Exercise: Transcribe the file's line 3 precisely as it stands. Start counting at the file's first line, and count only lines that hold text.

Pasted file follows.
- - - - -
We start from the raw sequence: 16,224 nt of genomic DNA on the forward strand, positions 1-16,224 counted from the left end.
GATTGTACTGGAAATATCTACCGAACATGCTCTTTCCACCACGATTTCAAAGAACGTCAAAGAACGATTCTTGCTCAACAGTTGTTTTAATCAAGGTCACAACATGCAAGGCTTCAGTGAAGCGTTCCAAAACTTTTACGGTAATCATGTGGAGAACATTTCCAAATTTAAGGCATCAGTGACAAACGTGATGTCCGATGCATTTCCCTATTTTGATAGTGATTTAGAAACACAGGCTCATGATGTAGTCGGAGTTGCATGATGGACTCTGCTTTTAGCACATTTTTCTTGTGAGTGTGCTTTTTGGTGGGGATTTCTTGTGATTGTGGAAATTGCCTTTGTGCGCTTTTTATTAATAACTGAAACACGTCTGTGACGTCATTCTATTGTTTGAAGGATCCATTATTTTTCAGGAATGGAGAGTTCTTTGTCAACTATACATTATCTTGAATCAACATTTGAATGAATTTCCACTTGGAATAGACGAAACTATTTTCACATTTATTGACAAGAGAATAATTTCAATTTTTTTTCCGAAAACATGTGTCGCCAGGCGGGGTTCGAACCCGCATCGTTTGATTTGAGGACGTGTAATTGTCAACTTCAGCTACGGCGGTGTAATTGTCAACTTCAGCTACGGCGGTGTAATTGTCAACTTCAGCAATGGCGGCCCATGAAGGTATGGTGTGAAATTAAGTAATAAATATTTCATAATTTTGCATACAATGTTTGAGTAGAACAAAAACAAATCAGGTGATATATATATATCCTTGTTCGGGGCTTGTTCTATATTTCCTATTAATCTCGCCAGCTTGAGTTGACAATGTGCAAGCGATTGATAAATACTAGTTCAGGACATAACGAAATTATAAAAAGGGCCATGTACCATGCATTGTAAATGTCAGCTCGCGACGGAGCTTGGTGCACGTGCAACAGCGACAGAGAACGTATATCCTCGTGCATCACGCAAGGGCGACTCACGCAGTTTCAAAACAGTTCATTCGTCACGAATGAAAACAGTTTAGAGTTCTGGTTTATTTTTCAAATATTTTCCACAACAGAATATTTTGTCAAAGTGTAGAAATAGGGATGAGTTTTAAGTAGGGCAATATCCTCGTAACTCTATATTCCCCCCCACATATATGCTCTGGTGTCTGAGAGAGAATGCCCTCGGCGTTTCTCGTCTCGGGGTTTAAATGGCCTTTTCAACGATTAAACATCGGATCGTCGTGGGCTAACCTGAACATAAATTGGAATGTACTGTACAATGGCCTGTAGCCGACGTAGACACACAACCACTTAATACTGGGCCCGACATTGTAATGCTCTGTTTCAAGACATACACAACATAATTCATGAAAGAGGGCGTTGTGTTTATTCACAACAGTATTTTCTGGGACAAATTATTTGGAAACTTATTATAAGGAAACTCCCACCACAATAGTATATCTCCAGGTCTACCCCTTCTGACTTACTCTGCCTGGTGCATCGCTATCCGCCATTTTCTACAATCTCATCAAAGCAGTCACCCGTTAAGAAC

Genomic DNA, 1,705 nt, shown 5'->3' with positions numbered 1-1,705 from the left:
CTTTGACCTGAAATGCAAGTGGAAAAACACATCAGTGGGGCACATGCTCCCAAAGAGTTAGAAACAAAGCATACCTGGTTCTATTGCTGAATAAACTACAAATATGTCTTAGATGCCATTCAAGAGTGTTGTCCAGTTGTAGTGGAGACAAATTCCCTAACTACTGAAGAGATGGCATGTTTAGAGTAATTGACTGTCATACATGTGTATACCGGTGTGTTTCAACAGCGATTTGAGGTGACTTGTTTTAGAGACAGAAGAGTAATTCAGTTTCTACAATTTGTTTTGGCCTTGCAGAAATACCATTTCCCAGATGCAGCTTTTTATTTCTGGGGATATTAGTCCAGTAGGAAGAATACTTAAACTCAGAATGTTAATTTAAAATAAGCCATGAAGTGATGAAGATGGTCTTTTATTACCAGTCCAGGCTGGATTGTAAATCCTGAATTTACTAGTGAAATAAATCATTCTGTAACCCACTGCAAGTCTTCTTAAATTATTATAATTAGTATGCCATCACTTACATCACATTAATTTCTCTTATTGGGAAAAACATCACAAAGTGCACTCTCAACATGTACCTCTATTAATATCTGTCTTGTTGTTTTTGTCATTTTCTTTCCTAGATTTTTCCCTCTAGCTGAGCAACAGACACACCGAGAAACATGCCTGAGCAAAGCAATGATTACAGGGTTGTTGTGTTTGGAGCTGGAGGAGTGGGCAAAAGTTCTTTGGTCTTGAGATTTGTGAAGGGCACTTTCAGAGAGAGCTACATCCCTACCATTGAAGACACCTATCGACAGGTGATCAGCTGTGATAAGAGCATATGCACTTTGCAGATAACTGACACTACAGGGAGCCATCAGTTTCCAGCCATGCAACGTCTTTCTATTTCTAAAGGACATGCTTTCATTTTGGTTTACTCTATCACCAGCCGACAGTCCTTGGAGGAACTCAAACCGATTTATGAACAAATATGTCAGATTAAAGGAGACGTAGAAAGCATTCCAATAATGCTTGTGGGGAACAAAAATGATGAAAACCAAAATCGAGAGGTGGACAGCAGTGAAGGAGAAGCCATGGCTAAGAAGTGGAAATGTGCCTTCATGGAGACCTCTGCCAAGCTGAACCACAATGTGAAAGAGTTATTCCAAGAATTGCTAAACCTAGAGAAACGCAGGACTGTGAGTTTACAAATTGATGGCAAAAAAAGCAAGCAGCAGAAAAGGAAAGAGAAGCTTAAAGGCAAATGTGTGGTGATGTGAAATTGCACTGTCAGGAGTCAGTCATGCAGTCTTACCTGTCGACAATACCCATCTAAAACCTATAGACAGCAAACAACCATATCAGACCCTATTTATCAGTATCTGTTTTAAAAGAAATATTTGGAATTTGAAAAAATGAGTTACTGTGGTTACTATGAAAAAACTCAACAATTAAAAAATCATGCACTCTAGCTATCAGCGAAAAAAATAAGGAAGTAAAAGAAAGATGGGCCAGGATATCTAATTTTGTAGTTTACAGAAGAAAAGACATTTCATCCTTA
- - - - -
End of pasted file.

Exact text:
Genomic DNA, 1,705 nt, shown 5'->3' with positions numbered 1-1,705 from the left: